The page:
The 2016 electorate based on verified voters

Pew did a really nice study looking at the views of verified voters (something that’s a pain, but possible, as voting is, of course, a public record).  Not all that different from what we know, but some very nice summary graphs.

 

It really is interesting the degree to which the Democratic party is increasingly the party of college-educated whites and racial minorities and and Republicans are so white and so not urban.

Of all the cool summary statistics, I just feel like age is really going to matter going into the future.  Democrats killed under 30 and won by a large margin under 50.  Not a lot of people undergo partisan transformation once they are voting adults, so in coming years, the Republican electorate will increasingly die off while the younger Democrats will increasingly take over.

Of course, that’s one reason that Republicans are fighting like hell to rig the game and keep it rigged through gerrymandering, overly-onerous voter ID laws, etc.  But, in the end, there’s only so much they can do against numbers like this.  And Donald Trump sure ain’t helping.  Unless of course he manages to squeak through a re-election because of the abomination that is the electoral college and then… well, you know… subvert democracy completely.

As to what exactly this verified voter stuff is all about, here you go from Pew:

One of the biggest challenges facing those who seek to understand U.S. elections is establishing an accurate portrait of the American electorate and the choices made by different kinds of voters. Obtaining accurate data on how people voted is difficult for a number of reasons.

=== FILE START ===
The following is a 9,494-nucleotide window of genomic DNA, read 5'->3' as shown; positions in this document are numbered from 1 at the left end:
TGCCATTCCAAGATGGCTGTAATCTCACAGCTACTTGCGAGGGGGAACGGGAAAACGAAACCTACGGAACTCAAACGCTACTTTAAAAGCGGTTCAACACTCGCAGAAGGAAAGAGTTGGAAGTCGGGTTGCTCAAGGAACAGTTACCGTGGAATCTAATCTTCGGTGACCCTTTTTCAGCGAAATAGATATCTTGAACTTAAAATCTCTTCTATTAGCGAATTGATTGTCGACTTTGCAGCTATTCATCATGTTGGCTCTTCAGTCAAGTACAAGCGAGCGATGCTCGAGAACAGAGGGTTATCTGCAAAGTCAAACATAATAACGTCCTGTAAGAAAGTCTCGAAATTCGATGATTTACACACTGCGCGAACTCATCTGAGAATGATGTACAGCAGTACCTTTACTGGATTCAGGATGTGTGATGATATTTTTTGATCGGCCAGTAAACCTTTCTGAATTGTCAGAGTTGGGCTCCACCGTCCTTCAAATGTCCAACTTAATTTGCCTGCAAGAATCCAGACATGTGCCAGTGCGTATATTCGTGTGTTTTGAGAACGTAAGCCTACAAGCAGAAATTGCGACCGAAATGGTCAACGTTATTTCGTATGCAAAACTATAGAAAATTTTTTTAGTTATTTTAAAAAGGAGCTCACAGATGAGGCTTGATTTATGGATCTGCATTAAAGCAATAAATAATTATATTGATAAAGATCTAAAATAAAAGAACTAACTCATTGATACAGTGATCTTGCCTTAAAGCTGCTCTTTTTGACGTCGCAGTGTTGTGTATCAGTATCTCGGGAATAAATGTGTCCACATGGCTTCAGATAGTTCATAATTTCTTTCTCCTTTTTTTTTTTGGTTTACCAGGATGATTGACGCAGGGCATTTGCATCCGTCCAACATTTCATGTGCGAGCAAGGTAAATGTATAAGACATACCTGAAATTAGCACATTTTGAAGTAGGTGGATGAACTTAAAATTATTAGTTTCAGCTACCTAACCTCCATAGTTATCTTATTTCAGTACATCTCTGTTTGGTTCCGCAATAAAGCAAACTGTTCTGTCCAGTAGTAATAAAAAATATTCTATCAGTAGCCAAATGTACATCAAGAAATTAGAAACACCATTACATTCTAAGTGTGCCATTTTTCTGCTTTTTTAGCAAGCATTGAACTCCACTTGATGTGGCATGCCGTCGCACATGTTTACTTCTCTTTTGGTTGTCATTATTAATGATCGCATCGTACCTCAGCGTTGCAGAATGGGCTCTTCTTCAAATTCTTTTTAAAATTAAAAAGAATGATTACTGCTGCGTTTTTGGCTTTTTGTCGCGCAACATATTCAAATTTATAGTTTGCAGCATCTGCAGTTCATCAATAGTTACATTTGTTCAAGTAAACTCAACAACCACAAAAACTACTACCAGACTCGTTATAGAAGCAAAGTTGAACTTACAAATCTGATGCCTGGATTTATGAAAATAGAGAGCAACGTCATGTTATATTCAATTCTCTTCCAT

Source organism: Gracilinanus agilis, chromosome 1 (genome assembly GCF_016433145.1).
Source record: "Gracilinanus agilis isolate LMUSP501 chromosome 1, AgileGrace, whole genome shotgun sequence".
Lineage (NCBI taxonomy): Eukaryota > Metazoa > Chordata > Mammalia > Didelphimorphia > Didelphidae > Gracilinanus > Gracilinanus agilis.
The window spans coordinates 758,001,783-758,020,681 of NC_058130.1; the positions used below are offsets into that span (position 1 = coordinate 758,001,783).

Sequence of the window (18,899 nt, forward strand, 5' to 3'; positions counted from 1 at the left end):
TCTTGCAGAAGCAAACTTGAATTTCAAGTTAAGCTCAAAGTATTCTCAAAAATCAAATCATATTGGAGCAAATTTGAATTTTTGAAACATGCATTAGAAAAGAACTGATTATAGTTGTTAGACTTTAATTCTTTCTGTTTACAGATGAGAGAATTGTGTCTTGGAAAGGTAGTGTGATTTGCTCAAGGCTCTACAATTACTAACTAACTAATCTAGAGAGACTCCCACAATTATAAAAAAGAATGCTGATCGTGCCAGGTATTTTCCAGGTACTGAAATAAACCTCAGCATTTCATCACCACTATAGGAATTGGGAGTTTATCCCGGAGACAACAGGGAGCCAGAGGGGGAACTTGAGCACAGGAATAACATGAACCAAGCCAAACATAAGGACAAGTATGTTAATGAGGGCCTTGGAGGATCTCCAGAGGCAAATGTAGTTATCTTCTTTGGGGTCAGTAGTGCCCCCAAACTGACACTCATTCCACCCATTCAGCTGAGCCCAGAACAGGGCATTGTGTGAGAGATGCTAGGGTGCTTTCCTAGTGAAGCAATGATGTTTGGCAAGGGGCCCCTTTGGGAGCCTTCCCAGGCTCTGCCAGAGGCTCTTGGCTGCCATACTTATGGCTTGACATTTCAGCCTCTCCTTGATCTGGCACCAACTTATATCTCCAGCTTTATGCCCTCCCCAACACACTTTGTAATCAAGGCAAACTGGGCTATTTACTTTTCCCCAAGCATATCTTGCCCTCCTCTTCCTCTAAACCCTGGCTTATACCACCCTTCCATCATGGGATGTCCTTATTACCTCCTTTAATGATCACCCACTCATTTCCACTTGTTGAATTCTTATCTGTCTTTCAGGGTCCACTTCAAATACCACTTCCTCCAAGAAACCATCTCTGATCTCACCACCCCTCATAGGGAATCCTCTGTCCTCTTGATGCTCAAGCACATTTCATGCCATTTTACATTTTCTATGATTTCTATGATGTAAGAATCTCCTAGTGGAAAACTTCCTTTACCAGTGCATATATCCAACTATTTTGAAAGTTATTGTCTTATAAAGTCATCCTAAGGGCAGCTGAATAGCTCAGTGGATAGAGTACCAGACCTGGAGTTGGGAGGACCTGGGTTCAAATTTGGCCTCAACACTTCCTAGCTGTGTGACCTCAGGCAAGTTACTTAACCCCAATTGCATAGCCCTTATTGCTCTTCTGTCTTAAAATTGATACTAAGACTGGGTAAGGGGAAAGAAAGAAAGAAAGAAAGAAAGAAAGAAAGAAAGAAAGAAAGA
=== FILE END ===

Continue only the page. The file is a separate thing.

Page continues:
Surveys conducted before an election can overstate – or understate – the likelihood of some voters to vote. Depending on when a survey is conducted, voters might change their preferences before Election Day. Surveys conducted after an election can be affected by errors stemming from respondents’ recall, either for whom they voted for or whether they voted at all. Even the special surveys conducted by major news organizations on Election Day – the “exit polls” – face challenges from refusals to participate and from the fact that a sizable minority of voters actually vote prior to Election Day and must be interviewed using conventional surveys beforehand.

This report introduces a new approach for looking at the electorate in the 2016 general election: matching members of Pew Research Center’s nationally representative American Trends Panel to voter files to create a dataset of verified voters.

The analysis in this report uses post-election survey reports of 2016 vote preferences (conducted Nov. 29-Dec. 12, 2016) among those who were identified as having voted using official voting records. These voter file records become available in the months after the election. (For more details, see “Methodology.”) Among these verified voters, the overall vote preference mirrors the election results very closely: 48% reported voting for Hillary Clinton and 45% for Donald Trump; by comparison, the official national vote tally was 48% for Clinton, 46% for Trump.

This data source allows researchers to take a detailed look at the voting preferences of Americans across a range of demographic traits and characteristics. It joins resources already available – including the National Election Pool exit polls, the American National Election Studies and the Current Population Survey’s Voting and Registration Supplement – in hopes of helping researchers continue to refine their understanding of the 2016 election and electorate, and address complex questions such as the role of race and education in 2016 candidate preferences.

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